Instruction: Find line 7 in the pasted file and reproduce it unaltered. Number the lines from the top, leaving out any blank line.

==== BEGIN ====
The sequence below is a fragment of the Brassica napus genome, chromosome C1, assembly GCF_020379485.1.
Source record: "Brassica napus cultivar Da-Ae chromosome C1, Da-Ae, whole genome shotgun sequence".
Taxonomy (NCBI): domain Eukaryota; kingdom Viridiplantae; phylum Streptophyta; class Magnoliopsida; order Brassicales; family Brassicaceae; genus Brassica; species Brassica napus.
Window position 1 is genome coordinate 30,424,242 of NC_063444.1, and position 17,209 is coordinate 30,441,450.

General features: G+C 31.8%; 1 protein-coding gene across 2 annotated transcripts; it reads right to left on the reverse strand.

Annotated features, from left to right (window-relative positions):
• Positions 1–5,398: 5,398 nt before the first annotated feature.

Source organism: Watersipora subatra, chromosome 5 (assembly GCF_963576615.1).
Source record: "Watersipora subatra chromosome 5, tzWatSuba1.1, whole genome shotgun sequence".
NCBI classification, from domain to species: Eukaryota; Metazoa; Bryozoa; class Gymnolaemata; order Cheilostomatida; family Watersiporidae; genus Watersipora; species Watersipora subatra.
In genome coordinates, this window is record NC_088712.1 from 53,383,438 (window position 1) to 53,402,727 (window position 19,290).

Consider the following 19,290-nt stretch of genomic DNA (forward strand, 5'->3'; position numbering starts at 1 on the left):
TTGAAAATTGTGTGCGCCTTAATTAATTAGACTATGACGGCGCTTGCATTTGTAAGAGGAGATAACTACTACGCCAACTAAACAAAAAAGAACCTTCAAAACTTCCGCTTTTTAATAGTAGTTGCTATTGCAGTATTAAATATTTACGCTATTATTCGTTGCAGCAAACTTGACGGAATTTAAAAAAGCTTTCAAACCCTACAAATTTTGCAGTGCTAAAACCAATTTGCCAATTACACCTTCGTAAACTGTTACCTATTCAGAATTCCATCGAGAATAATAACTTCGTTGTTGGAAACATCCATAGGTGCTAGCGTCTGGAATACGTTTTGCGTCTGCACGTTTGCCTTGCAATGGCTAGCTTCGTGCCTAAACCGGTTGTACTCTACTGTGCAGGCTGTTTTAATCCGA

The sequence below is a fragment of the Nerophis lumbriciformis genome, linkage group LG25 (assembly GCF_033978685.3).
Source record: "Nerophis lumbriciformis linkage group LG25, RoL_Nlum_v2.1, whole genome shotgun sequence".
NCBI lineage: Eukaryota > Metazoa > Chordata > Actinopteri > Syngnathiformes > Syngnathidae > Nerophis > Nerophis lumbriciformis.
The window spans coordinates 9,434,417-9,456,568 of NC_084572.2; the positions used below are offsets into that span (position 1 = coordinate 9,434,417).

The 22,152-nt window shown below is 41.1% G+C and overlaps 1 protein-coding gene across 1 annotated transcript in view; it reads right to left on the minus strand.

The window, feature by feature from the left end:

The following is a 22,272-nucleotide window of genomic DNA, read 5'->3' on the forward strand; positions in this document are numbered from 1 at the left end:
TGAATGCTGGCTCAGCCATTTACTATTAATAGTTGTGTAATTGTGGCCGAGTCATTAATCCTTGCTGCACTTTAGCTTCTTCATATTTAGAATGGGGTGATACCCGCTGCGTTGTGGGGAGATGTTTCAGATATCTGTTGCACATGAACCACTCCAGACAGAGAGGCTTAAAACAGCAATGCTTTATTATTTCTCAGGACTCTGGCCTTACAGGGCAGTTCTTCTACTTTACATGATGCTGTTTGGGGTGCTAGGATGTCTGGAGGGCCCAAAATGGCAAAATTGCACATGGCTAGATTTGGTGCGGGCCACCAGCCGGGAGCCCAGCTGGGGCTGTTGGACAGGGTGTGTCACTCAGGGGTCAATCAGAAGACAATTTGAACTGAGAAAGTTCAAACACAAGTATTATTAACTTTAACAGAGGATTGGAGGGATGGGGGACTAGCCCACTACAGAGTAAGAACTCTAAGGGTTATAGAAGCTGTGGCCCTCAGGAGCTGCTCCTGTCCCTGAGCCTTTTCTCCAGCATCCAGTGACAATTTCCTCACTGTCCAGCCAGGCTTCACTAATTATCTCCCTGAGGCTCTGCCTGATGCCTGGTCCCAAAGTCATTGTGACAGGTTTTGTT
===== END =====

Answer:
• Positions 1–5,398: 5,398 nt before the first annotated feature.